The oldest manager in MLB history was Connie Mack, who was 87 years and 283 days old when he managed his last game for the Philadelphia Athletics on October 1, 1950.
Mack managed the A’s for an astounding 50 seasons, from 1901 through 1950, leading them to nine American League pennants and five World Series championships along the way.
Even with all those World Series rings, though, Mack’s overall records with the A’s was 3582-3814, leaving him with a .484 winning percentage.
Before taking over the helm with the Athletics, Mack also spent three seasons as a player-manager for the Pittsburgh Pirates, from 1894 through 1896. His managerial record with the National League Bucs was 149-134 (.527).
In all, Mack played in 11 major league seasons from 1886-1896, split between the Washington Nationals, the Buffalo Bisons, and the Pirates.
As a player, Mack was primarily a catcher but also appeared at first base, second base, shortstop, and in all three outfield positions.
Oldest American League Manager
Mack was the oldest American League manager ever, easily outdistancing Chuck Dressen, who was 71 years and 237 days old when he managed his final game for the 1966 Detroit Tigers.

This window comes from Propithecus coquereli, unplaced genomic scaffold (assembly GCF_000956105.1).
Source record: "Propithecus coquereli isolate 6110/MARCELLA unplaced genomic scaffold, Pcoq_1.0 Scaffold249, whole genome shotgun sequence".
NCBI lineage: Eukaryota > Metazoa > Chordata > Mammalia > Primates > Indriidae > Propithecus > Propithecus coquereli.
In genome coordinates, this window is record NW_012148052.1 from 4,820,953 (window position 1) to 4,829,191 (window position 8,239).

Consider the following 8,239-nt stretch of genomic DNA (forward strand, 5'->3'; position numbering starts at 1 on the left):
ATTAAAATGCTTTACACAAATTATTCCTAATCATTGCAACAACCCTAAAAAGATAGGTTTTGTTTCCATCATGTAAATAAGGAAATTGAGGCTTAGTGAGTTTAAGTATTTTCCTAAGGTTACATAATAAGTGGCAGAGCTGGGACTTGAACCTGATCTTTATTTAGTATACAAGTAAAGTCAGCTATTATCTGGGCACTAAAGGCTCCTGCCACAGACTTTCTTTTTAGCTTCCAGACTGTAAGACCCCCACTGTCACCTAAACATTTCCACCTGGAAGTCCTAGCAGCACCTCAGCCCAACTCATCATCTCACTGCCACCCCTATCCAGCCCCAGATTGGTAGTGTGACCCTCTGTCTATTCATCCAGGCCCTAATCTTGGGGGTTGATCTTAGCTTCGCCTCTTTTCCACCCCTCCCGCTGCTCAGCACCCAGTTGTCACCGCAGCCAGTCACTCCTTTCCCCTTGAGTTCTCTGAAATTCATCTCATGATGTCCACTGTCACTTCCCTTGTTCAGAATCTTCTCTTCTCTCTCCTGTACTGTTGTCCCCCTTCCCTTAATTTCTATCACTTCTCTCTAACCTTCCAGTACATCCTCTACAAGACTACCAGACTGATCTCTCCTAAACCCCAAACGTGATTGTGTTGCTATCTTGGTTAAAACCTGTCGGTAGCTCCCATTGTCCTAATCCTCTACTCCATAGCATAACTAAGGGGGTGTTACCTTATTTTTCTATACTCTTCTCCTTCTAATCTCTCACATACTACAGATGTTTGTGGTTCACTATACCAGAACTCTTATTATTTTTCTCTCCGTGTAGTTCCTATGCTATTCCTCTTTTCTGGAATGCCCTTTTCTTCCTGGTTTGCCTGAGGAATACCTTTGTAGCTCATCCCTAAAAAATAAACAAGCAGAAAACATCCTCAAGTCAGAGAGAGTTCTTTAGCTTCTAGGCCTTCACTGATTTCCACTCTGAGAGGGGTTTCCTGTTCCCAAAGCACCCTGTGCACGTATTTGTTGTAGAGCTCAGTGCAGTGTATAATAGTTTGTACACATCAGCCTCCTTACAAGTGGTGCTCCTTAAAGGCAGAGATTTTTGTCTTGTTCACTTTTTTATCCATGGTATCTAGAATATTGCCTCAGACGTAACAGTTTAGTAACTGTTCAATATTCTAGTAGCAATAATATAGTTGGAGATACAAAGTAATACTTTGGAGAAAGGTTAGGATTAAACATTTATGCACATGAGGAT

With his first game back at the helm for the Chicago White Sox, though, Hall of Fame manager Tony La Russa claimed second spot on the AL list — he was 76 years and 179 days old on Opening Day 2021.
Oldest National League Manager
The oldest man to ever manage a game in the National League was Jack McKeon, who was 80 years and 309 days old when he finished the season as the Florida Marlins’ skipper in 2011.
McKeon had managed the Fish to a World Series title in 2003 before departing the team in 2005. The Marlins brought him back in an emergency(ish) capacity in ’11 after firing manager Edwin Rodriguez after 71 games.
Before McKeon, the oldest NL manager was Casey Stengel, who finished his fourth season with the expansion New York Mets at 74 years and 359 days old in 1965.